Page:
Orson Scott Card 

Walt Disney was rascist, and yet he created one of the most beloved children’s franchises in the world.  J.F.K. was a notorious adulterer who led our nation through the Cuban Missile Crisis.  Babe Ruth was a drunk and a womanizer whose contributions to baseball are felt to this day.  None of these things were public knowledge in their lifetimes.

Today, unfortunately, we do know everything about our public figures.  When Tiger Woods was caught cheating public sentiment was so strong that he lost several endorsements contracts as a result.  Bill Clinton most likely cheated on his wife, while in office, got caught, and damaged the presidency while trying to remain in office.  And then there’s Orson Scott Card, whose stand on homosexuality is embarrassing and backward-looking, without any background information on the genetics behind it.  Tiger had been an icon for minorities, and being so dominant in a sport that is traditionally almost exclusively white made his participation even more important.  Clinton’s efforts in foreign affairs were so effective that we are still reaping the benefits of his efforts in China.

I watched Card’s Ender’s Game some time ago.  I was impressed with his concepts of education, leadership, morality, and ethics there.  Since then his various novels have all been highly recommended to me and I intend to follow through with them.  His ability to make social, political, and ethical statements through his characters on the screen was stunning.  I look forward to collecting everything he has written in science fiction so I can follow how he continues to develop those themes and statements.  If he has as much to say about education in the books as I saw in the movie I think that every educator on the planet could learn a great deal from him.  The same goes for leadership and generals and ethics and politicians. 

If I ever met Orson Scott Card in person I’m not certain how I would react.  Would I shake his hand, jaw slack, and stumble over some statement of awe about his farsighted vision of the future, or would I be tempted to denounce him as a man with his moral blinders on?  I don’t honestly know.  I do know that when he puts pen to paper in his stories he makes social statements that are in the best traditions of science fiction.  Orson Scott Card is a novelist, like Disney was an entertainer, Kennedy a leader, and Ruth a baseball player.  Yes, he is a flawed human being.  Yes, those flaws stem from an absolute reading of the Bible that lacks any knowledge about its history and context.  But I do not believe that all he has created should be condemned because of this.  Like a savant, his gifts should be appreciated even if his inadequacies cannot be overlooked.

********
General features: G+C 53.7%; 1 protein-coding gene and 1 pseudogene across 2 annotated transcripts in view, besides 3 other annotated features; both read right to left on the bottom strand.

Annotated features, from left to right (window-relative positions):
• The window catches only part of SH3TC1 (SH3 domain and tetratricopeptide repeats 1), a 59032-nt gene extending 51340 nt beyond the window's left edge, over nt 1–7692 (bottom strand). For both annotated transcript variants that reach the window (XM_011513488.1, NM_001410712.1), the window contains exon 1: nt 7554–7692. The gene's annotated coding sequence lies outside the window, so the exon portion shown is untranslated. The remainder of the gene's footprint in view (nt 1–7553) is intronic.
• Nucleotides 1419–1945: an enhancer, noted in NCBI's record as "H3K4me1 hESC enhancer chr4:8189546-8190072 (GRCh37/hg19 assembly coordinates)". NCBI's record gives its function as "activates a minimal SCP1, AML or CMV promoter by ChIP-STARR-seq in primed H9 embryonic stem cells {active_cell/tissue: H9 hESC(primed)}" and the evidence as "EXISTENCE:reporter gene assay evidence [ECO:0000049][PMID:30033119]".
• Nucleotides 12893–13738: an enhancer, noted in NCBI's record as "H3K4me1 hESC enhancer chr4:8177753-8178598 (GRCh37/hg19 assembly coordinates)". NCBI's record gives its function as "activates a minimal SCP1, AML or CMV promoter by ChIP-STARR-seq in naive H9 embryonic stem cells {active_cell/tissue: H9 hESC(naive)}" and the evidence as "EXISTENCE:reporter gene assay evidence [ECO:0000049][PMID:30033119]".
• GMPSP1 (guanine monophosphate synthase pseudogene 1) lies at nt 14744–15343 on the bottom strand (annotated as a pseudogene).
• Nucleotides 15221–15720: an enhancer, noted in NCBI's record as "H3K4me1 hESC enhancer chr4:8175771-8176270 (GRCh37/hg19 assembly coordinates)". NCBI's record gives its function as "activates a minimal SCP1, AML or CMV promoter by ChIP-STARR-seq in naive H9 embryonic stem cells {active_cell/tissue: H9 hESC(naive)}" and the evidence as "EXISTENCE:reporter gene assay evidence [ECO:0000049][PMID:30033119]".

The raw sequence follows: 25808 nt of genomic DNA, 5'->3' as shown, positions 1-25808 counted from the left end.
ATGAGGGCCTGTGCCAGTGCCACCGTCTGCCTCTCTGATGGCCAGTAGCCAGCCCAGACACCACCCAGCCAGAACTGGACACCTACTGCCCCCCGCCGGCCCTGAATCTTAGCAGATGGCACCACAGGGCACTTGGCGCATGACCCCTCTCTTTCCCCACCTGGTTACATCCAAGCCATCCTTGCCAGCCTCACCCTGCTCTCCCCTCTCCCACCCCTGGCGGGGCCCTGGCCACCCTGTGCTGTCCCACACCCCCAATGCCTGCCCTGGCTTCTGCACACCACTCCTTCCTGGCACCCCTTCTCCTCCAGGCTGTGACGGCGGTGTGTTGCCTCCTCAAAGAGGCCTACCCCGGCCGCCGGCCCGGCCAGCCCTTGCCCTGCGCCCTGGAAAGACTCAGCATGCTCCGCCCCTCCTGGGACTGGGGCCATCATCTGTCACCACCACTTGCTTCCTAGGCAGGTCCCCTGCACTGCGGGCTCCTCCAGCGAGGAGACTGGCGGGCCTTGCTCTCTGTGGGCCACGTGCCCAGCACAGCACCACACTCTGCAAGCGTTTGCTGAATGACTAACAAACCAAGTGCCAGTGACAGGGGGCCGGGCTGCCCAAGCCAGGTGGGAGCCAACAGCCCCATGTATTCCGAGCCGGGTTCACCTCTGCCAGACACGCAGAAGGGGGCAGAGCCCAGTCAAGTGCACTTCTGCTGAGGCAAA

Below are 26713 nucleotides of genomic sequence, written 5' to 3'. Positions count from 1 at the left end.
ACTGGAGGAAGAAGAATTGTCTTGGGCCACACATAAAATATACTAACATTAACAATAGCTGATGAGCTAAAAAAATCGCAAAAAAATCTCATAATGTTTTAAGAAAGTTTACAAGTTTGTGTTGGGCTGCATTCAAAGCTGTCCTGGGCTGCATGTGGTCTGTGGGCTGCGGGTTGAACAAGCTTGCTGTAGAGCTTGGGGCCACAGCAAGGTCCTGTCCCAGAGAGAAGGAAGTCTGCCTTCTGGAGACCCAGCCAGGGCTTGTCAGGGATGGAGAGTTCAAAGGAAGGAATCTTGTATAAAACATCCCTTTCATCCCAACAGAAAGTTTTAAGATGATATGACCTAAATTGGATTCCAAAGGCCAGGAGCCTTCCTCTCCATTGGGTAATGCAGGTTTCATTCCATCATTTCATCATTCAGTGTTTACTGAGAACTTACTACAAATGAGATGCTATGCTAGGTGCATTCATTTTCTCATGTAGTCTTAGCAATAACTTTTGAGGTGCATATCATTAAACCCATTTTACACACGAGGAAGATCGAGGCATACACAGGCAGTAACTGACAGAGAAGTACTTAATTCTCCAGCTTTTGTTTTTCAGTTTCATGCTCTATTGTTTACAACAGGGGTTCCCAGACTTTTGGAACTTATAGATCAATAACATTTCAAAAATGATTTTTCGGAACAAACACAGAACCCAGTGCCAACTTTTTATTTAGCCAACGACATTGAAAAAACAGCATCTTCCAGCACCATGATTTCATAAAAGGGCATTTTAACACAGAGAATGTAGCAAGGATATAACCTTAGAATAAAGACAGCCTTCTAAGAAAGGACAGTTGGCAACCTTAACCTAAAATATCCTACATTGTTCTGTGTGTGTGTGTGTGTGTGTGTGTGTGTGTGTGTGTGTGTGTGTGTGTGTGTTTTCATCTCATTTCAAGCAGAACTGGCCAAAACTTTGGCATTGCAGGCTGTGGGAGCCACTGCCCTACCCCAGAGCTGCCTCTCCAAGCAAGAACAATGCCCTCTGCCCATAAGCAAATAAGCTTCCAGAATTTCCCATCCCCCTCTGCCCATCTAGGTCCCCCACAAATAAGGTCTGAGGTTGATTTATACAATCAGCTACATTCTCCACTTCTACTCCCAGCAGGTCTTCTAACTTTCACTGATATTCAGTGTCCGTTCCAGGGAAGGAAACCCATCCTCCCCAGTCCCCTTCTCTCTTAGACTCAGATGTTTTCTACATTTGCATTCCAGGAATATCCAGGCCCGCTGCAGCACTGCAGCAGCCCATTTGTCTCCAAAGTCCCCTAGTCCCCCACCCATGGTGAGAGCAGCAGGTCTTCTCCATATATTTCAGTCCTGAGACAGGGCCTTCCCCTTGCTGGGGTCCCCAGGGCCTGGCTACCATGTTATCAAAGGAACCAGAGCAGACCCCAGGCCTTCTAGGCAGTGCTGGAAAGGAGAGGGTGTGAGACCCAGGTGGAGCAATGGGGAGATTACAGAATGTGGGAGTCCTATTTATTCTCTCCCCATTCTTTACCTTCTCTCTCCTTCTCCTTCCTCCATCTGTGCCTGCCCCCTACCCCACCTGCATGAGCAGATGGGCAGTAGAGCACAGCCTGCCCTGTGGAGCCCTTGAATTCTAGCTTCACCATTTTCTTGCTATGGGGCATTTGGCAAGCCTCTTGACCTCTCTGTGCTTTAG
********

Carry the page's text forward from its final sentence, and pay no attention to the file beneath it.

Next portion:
About Cian Beirdd

I live with my kitty, and encourage his tuna and catnip addictions. I have a website as well; https://cianbeirdd.wordpress.com/cian-beirdd/
This entry was posted in ComicCon, Sci Fi/Fantasy, Science Fiction and tagged . Bookmark the permalink.

8 Responses to Orson Scott Card 

  1. Loki says:

    I very much agree. I find it sad (if of course human and understandable) when people are unable to enjoy some piece of art or other because they get the author’s or creator’s personal failings mixed up with the artwork itself.

  2. I think — at least in politics — that constantly invading the personal lives of potential candidates makes a lot of people who would otherwise be great legislators unwilling to stand for office. I know Garry was offered an opportunity and said NO NO NO. In fact, the only one of us willing to run at all was me, and that was because I stood absolutely zero chance of winning.

    I’m not sure how much — or if — personal (private) morality should be a primary issue in a candidacy.

    Ted Kennedy was a great legislator, maybe the greatest of a generation. LBJ fell on his proverbial sword to get civil rights passed. Perhaps the office can make the man (or woman) greater than he/she could otherwise be. I’ve been watching this process my whole life. I don’t think we’re doing ourselves any favors by leaving no one in public life any privacy. Ultimately, I believe we lose far more than we gain.

    Really good post.

    • Cian Beirdd says:

      I think so too, and that goes for any public figure. Thanks for the nod, too, I was kind of worried about how this would be taken.

      • Actually, I’m very glad you brought it up. It is sometimes difficult for me personally. Wagner and so many racist artists. I struggle with it. I don’t always come down on the same side of the issue. I guess it depends for me on HOW bad they really are and what they did and/or said. It’s not a simple issue for any thinking person.

  3. Cian Beirdd says:

    For me there are a number of factors. How much good is the person doing? Is making any effort to respect the other side (which Card seems to be doing, now that homosexual marriage is no longer an issue he is done discussing it)? What environment was he raised in (Mormons are VERY conservative). But a difficult judgment nonetheless.

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